Alaska Airlines and Delta will end their codeshare partnership on April 30.

The announcement came five days after Alaska completed its $2.6 billion acquisition of Virgin America, a move that jumped it ahead of JetBlue to the fifth-largest U.S. carrier.

The partnership between the carriers had already been shrinking steadily in recent years with Delta competing aggressively with Alaska in Seattle. Delta said it has more than tripled its flights and destinations from Seattle since 2013.

Meanwhile, Alaska's revenue from its codeshare agreement with Delta has dropped from $190 million to $65 million since 2014, the airline reported in an SEC filing on Dec. 6.

"This should not come as a surprise as our relationship has become increasingly competitive over the last few years," Alaska managing director of alliances Charles Breer said of the coming end to the Delta-Alaska codeshare deal. "Given our own growth and expansion, Alaska Airlines now can take people virtually everywhere they need to go."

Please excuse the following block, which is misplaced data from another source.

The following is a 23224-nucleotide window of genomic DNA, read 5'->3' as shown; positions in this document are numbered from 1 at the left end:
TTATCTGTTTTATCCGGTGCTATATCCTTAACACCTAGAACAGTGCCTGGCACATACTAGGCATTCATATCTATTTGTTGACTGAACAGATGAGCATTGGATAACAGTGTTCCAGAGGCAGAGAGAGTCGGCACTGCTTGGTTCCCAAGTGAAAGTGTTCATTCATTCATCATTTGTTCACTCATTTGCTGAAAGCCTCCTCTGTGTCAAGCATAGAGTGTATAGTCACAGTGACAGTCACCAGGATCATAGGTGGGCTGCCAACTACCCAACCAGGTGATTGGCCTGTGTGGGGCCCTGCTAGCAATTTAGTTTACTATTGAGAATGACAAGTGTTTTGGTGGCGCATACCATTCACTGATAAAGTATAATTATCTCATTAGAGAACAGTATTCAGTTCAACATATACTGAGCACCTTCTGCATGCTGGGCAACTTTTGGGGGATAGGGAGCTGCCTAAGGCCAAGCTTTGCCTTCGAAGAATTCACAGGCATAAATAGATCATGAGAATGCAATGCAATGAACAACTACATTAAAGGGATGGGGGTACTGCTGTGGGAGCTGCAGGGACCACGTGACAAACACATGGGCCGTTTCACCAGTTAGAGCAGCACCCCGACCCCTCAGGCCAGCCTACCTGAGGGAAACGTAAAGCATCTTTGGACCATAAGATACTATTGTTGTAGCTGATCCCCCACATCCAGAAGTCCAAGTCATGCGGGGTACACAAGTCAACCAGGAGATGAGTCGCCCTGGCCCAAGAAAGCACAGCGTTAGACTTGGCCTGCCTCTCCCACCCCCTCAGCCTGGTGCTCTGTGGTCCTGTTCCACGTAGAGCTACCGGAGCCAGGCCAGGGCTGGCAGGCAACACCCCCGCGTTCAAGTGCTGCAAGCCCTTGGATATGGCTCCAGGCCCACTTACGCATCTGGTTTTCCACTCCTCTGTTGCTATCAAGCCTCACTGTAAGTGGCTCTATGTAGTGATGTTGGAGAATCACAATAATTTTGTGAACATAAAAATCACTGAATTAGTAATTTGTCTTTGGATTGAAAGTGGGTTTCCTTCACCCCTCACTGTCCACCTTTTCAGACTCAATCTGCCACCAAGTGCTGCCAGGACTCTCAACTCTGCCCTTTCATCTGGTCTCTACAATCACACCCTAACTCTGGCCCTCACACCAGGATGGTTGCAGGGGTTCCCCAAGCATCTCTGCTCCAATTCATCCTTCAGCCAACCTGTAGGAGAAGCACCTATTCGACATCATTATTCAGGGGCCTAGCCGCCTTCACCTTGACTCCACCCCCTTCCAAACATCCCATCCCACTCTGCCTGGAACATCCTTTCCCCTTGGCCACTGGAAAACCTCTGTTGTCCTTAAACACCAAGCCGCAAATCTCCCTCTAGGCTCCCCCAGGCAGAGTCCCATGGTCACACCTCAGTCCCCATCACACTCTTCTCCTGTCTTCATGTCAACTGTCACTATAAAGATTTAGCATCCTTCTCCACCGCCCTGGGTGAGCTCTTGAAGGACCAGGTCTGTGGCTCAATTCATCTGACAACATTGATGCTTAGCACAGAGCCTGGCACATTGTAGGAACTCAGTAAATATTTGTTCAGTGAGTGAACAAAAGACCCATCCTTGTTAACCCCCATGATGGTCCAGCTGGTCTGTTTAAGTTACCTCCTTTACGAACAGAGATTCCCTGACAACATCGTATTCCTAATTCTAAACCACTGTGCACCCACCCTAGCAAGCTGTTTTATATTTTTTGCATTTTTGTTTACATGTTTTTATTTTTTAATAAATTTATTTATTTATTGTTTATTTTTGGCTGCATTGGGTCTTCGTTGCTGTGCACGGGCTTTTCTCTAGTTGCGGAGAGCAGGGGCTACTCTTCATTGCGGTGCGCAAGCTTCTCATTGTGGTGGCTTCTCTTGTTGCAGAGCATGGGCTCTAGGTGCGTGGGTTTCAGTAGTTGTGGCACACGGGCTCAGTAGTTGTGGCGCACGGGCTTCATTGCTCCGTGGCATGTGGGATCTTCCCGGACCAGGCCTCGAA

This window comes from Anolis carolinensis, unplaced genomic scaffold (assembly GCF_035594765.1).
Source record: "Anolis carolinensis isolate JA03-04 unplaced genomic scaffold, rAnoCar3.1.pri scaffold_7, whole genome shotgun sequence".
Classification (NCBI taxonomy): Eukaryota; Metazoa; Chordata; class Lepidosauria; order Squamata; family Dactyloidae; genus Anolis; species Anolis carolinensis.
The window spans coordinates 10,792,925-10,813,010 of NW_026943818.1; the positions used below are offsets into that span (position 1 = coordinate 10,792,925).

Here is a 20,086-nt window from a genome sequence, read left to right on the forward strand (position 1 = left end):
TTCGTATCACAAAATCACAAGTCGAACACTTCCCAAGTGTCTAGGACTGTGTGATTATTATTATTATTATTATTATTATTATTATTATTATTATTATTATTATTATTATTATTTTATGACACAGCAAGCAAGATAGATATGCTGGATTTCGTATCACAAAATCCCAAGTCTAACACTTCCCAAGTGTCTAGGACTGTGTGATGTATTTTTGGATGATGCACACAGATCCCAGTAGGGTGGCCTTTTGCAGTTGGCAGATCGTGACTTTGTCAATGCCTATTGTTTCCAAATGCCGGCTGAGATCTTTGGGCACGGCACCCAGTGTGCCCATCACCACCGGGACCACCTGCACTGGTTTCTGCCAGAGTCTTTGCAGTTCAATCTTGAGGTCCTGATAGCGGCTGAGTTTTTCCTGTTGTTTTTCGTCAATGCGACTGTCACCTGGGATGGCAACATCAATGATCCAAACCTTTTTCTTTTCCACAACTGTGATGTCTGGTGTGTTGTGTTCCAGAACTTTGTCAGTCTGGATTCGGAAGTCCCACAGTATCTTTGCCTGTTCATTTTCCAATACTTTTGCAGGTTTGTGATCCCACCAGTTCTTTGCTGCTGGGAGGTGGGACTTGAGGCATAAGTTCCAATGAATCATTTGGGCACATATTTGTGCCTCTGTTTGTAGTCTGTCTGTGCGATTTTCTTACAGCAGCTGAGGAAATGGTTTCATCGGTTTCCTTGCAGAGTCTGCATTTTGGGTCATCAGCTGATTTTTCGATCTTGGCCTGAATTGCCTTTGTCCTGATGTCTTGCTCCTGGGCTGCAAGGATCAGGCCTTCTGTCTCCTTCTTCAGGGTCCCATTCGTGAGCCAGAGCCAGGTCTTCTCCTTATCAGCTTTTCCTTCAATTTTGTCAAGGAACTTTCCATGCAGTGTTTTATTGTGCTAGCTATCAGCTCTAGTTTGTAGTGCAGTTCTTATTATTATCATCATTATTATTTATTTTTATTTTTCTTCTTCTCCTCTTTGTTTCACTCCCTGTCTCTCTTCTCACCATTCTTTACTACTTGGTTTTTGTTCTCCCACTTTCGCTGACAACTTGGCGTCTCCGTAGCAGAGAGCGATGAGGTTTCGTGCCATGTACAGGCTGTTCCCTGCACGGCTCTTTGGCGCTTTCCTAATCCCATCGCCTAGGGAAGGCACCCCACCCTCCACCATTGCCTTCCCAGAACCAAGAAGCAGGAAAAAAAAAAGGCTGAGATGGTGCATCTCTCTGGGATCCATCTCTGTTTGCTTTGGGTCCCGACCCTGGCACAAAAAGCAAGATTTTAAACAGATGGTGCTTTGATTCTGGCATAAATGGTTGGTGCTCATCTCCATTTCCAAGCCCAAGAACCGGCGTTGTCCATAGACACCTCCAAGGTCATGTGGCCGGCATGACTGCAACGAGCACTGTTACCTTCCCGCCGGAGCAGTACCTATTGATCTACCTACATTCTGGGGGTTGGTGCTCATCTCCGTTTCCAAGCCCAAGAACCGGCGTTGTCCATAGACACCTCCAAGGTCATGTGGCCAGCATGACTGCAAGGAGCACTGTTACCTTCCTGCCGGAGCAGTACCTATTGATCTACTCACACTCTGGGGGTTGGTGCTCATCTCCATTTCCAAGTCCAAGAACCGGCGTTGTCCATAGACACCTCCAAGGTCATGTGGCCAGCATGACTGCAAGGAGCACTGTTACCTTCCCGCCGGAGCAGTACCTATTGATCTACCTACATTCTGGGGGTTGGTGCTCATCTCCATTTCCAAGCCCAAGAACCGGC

Though Alaska and Delta will no longer codeshare, they will maintain an interline agreement that provides ticketing and baggage connectivity. But beginning with travel on May 1, Delta SkyMiles members can no longer accrue or redeem points for flights on Alaska and Alaska Mileage Plan members can't redeem or accrue miles on Delta flights.

The end of the codeshare deal could be a good sign for consumers. As part of its approval of the Alaska-Virgin America merger, antitrust regulators at the Department of Justice required Alaska to scale back its codeshare agreement with American Airlines, primarily on routes in which the carriers either compete now or are likely to compete in the future.

Monday's break between Alaska and Delta could signal that the enlarged Alaska Airlines is serious about growing its nationwide network, since it won't be replacing American codeshare flights with Delta codeshares.

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